The Chicago Park District’s Art and Culture Unit launched a simple yet radical community art program last month at Austin Town Hall: the inaugural project of its Anchor Curatorial Residency. The yearlong residency, a program announced this summer, is a funded, community-driven position that places a curator at a different Chicago Park District cultural center for each iteration.
For the exhibition “Finding Ceremony,” 2022 Anchor curator Tiffany M. Johnson wanted to explore the tensions that Black and Brown people feel when accessing public space, such as a Park District cultural center. “My experience with the residency was literally just about the process,” Johnson says. “It’s not about having the answer, it’s not about getting it right. It’s more about, what is that process of being honest about those two tensions around like the grief, the anger, the frustration, the uncertainty, the invisibility, the hyper-visibility, but also the care and the culture that’s there? What is the practice that we’re trying to build as we rebuild our relationships with public and natural landscapes?”
The exhibition has two components: an outdoor area with public artworks set up on the green space in front of the Town Hall, and an indoor, more traditional gallery setting, with 2-D works, sculpture and video. A small wooden performance venue was also built outside, as a base for weekly public programming that will take place for the show’s duration The outdoor infrastructure was designed by Walmer Saavedra of Human Scale and fabricated by Andrea Yarbrough of “in c/o: Black women,” giving the works a cohesive look.
Johnson has been embedded in Austin for the past year, working with a group of West Siders to plan the exhibition and programming so that it complements what exists in the community. For example, Johnson found that music and live performance are central to the neighborhood. So a DJ is set to perform on Thursday evenings to help draw folks to a food market at the Town Hall that day. Anchor contributed $3,000 to the market, enabling them to hand out more than a hundred $25 vouchers to members of the community.
The artists in the show hail from the South and West Sides, representing practices from painting to installation to photography. “I feel like Black art history in Chicago focuses a lot on the South Side,” says Johnson, who is a native South Side resident. She wanted to be sure to bring in West Side artists, with an emphasis on those looking to experiment with their practice.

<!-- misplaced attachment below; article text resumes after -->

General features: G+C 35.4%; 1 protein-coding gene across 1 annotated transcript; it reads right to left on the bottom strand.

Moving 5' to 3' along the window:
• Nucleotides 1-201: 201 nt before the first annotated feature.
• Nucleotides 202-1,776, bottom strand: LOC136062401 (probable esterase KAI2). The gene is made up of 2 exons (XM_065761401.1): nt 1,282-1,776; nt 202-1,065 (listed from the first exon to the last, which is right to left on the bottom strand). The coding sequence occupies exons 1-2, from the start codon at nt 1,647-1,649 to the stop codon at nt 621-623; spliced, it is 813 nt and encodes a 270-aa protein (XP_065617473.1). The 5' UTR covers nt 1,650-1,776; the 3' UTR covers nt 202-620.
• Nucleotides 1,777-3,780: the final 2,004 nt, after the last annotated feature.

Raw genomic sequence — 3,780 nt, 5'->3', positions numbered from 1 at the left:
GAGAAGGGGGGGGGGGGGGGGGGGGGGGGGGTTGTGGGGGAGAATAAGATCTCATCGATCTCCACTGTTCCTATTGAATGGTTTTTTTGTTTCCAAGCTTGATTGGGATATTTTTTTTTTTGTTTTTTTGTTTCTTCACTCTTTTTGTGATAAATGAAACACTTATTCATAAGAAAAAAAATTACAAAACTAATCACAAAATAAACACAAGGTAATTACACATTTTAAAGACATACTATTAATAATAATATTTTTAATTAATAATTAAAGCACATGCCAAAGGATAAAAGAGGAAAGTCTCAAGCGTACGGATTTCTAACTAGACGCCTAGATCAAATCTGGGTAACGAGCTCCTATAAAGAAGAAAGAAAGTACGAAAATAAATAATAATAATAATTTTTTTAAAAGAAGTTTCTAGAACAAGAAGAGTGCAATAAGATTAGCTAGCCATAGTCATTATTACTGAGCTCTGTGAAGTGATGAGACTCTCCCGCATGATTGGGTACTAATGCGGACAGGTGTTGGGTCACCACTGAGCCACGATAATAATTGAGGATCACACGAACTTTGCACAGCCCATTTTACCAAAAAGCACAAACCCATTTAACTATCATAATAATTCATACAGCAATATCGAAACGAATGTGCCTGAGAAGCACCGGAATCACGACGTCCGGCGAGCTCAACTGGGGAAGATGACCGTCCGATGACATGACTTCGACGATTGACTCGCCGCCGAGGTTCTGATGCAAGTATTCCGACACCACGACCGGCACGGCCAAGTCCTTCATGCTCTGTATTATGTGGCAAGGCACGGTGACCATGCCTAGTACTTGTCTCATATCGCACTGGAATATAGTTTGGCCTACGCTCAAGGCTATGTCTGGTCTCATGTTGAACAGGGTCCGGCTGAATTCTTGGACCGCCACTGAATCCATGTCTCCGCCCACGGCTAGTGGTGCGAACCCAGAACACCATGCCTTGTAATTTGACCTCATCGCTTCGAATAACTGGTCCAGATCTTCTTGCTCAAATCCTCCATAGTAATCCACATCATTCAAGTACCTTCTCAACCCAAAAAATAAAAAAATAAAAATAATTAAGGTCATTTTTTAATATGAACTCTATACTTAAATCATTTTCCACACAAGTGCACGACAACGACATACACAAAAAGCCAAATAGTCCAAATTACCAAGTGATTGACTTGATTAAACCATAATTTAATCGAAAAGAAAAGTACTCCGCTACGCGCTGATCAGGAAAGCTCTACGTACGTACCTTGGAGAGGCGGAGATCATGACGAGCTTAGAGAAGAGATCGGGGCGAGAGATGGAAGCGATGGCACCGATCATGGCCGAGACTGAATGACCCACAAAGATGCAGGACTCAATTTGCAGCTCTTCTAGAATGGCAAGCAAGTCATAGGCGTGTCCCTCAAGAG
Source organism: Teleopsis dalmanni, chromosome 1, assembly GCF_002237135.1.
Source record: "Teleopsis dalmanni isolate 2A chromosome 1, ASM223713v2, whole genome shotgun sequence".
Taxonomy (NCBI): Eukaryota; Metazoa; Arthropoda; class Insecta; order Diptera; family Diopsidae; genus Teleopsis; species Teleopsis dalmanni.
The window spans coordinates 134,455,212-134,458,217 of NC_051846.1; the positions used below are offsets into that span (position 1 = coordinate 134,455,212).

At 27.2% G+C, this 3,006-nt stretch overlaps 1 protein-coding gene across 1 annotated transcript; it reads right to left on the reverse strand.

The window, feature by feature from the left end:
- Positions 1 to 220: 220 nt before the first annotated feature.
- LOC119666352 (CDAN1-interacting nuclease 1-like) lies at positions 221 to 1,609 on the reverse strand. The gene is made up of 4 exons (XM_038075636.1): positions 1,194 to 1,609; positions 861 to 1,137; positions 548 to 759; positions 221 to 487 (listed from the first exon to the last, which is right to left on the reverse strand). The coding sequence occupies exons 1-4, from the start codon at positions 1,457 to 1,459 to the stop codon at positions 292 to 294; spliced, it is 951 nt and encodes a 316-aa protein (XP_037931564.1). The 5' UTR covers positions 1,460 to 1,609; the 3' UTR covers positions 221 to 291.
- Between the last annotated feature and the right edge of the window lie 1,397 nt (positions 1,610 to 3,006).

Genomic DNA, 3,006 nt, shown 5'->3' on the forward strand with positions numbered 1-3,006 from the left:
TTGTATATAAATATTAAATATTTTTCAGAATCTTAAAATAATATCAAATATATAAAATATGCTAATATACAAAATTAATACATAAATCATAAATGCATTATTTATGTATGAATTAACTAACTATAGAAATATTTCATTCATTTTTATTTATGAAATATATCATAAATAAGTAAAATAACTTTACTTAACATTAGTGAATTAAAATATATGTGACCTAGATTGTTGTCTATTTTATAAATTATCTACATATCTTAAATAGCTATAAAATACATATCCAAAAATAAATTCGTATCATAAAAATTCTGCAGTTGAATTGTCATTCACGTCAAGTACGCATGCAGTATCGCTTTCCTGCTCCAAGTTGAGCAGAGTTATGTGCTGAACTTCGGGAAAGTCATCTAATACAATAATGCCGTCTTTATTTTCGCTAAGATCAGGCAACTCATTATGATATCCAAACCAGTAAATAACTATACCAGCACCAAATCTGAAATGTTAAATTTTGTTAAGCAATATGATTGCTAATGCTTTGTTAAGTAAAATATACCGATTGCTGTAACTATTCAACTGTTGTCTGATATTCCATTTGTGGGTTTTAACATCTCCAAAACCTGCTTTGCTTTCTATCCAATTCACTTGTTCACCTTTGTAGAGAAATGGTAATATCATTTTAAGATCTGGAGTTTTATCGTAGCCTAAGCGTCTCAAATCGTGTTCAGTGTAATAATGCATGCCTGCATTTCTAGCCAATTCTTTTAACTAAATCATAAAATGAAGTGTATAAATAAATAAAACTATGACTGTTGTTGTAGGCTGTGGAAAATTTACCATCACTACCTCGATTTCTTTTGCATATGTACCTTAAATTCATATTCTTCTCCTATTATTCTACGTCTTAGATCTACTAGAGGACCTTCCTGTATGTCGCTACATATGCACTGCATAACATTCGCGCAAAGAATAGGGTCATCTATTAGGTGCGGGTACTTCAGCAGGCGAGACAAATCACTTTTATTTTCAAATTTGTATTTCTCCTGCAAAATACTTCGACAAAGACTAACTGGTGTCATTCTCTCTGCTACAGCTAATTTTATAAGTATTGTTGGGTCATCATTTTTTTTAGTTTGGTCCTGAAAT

Outdoors, a vibrant untitled painting by JaMaa Gee depicts a mystic vision infused with hypnotic geometric patterns. An installation by Edna M. Togba consists of a raised garden bed inlaid with half-hidden gems, a gilded mirror, a seaside image. Janelle Ayana Miller created a mobile-like sculpture, where beaded arms hang from tambourines, like a crocheted plant holder; at the bottom are laminated mementos paying homage to a local worker. A gorgeous violet and orange entryway by The Black Bloom Project (materials: light and possibilities) invites visitors through a portal into their imagination.
Indoors, in a downstairs gallery, the works are no less affecting. Of particular note is the looping of a short documentary by cai thomas on the successful community-led effort to rename Douglass Park, and two extraordinary home movies by Don McIlvaine.
“Finding Ceremony” is a beautiful culmination of Johnson’s residency, but the purpose of the position is about more than the programming and exhibition. “Part of that year is you’re building relationship with whichever space you’re in, you’re building relationship with community, you’re anchoring yourself more within that community,” Johnson says. On opening night, dozens of residents, representing every age group, gathered to see the work, enjoy free tacos and watch an uplifting performance by the group Eternal Resolve. The buoyant applause and overall positive vibes seemed to indicate one thing: Anchor was a resounding success. (Kerry Cardoza)
“Finding Ceremony” is on view at Austin Town Hall, 5610 West Lake, through October 22. Learn more about the programming at camp-chiparks.hub.arcgis.com/pages/anchor.